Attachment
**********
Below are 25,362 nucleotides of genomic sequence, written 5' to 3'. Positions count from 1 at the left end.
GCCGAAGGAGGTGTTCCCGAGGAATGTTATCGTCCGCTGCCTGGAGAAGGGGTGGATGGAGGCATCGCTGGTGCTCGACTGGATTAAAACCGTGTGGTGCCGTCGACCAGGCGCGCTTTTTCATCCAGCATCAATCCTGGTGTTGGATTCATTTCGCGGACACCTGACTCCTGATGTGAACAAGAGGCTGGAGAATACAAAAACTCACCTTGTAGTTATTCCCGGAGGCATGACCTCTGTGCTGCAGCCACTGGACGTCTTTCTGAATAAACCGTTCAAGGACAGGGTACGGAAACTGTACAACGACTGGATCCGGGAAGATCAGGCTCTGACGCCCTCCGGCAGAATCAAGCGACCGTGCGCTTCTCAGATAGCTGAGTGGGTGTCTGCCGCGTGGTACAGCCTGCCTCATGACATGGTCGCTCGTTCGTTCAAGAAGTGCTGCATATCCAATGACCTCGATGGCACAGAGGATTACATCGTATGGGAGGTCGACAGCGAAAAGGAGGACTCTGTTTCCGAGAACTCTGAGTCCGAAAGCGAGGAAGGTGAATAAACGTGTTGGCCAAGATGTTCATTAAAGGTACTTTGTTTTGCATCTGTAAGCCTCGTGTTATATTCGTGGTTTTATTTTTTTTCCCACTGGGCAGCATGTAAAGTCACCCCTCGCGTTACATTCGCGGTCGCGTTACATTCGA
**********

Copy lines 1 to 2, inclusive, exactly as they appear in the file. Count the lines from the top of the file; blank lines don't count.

Below are 25,362 nucleotides of genomic sequence, written 5' to 3'. Positions count from 1 at the left end.
GCCGAAGGAGGTGTTCCCGAGGAATGTTATCGTCCGCTGCCTGGAGAAGGGGTGGATGGAGGCATCGCTGGTGCTCGACTGGATTAAAACCGTGTGGTGCCGTCGACCAGGCGCGCTTTTTCATCCAGCATCAATCCTGGTGTTGGATTCATTTCGCGGACACCTGACTCCTGATGTGAACAAGAGGCTGGAGAATACAAAAACTCACCTTGTAGTTATTCCCGGAGGCATGACCTCTGTGCTGCAGCCACTGGACGTCTTTCTGAATAAACCGTTCAAGGACAGGGTACGGAAACTGTACAACGACTGGATCCGGGAAGATCAGGCTCTGACGCCCTCCGGCAGAATCAAGCGACCGTGCGCTTCTCAGATAGCTGAGTGGGTGTCTGCCGCGTGGTACAGCCTGCCTCATGACATGGTCGCTCGTTCGTTCAAGAAGTGCTGCATATCCAATGACCTCGATGGCACAGAGGATTACATCGTATGGGAGGTCGACAGCGAAAAGGAGGACTCTGTTTCCGAGAACTCTGAGTCCGAAAGCGAGGAAGGTGAATAAACGTGTTGGCCAAGATGTTCATTAAAGGTACTTTGTTTTGCATCTGTAAGCCTCGTGTTATATTCGTGGTTTTATTTTTTTTCCCACTGGGCAGCATGTAAAGTCACCCCTCGCGTTACATTCGCGGTCGCGTTACATTCGA